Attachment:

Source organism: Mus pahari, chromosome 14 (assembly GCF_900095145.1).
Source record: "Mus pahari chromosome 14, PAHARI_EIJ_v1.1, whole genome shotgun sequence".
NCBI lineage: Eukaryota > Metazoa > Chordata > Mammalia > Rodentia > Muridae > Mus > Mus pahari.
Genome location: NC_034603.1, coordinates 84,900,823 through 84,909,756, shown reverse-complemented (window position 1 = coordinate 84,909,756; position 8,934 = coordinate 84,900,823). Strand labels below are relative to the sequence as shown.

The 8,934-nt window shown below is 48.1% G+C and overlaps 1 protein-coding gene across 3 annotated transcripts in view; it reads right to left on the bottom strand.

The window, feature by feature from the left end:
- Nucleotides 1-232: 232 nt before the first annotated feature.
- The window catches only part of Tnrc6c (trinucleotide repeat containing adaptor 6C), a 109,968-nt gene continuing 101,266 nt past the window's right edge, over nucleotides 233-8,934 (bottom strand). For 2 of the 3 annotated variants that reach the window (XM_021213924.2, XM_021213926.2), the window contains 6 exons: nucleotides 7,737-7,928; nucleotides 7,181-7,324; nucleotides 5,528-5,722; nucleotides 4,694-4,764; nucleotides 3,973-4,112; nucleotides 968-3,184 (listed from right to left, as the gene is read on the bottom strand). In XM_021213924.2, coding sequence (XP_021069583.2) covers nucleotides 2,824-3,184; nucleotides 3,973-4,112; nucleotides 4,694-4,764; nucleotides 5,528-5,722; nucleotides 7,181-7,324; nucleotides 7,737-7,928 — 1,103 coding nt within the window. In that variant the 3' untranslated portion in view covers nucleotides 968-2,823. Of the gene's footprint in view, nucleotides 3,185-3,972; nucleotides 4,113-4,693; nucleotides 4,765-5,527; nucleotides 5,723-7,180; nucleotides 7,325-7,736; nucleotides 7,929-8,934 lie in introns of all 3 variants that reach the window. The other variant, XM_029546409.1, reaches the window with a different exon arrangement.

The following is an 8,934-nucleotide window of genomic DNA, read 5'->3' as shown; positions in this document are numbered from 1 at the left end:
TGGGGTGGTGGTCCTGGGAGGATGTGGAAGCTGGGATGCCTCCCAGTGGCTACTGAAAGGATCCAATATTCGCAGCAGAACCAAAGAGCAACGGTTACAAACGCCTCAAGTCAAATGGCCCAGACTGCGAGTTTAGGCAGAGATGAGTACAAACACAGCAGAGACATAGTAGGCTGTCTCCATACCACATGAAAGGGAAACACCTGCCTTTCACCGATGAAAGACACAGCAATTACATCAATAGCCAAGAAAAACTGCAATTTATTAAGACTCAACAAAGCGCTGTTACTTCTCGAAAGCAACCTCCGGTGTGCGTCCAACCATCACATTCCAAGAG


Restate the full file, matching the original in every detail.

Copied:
Source organism: Mus pahari, chromosome 14 (assembly GCF_900095145.1).
Source record: "Mus pahari chromosome 14, PAHARI_EIJ_v1.1, whole genome shotgun sequence".
NCBI lineage: Eukaryota > Metazoa > Chordata > Mammalia > Rodentia > Muridae > Mus > Mus pahari.
Genome location: NC_034603.1, coordinates 84,900,823 through 84,909,756, shown reverse-complemented (window position 1 = coordinate 84,909,756; position 8,934 = coordinate 84,900,823). Strand labels below are relative to the sequence as shown.

The 8,934-nt window shown below is 48.1% G+C and overlaps 1 protein-coding gene across 3 annotated transcripts in view; it reads right to left on the bottom strand.

The window, feature by feature from the left end:
- Nucleotides 1-232: 232 nt before the first annotated feature.
- The window catches only part of Tnrc6c (trinucleotide repeat containing adaptor 6C), a 109,968-nt gene continuing 101,266 nt past the window's right edge, over nucleotides 233-8,934 (bottom strand). For 2 of the 3 annotated variants that reach the window (XM_021213924.2, XM_021213926.2), the window contains 6 exons: nucleotides 7,737-7,928; nucleotides 7,181-7,324; nucleotides 5,528-5,722; nucleotides 4,694-4,764; nucleotides 3,973-4,112; nucleotides 968-3,184 (listed from right to left, as the gene is read on the bottom strand). In XM_021213924.2, coding sequence (XP_021069583.2) covers nucleotides 2,824-3,184; nucleotides 3,973-4,112; nucleotides 4,694-4,764; nucleotides 5,528-5,722; nucleotides 7,181-7,324; nucleotides 7,737-7,928 — 1,103 coding nt within the window. In that variant the 3' untranslated portion in view covers nucleotides 968-2,823. Of the gene's footprint in view, nucleotides 3,185-3,972; nucleotides 4,113-4,693; nucleotides 4,765-5,527; nucleotides 5,723-7,180; nucleotides 7,325-7,736; nucleotides 7,929-8,934 lie in introns of all 3 variants that reach the window. The other variant, XM_029546409.1, reaches the window with a different exon arrangement.

The following is an 8,934-nucleotide window of genomic DNA, read 5'->3' as shown; positions in this document are numbered from 1 at the left end:
TGGGGTGGTGGTCCTGGGAGGATGTGGAAGCTGGGATGCCTCCCAGTGGCTACTGAAAGGATCCAATATTCGCAGCAGAACCAAAGAGCAACGGTTACAAACGCCTCAAGTCAAATGGCCCAGACTGCGAGTTTAGGCAGAGATGAGTACAAACACAGCAGAGACATAGTAGGCTGTCTCCATACCACATGAAAGGGAAACACCTGCCTTTCACCGATGAAAGACACAGCAATTACATCAATAGCCAAGAAAAACTGCAATTTATTAAGACTCAACAAAGCGCTGTTACTTCTCGAAAGCAACCTCCGGTGTGCGTCCAACCATCACATTCCAAGAG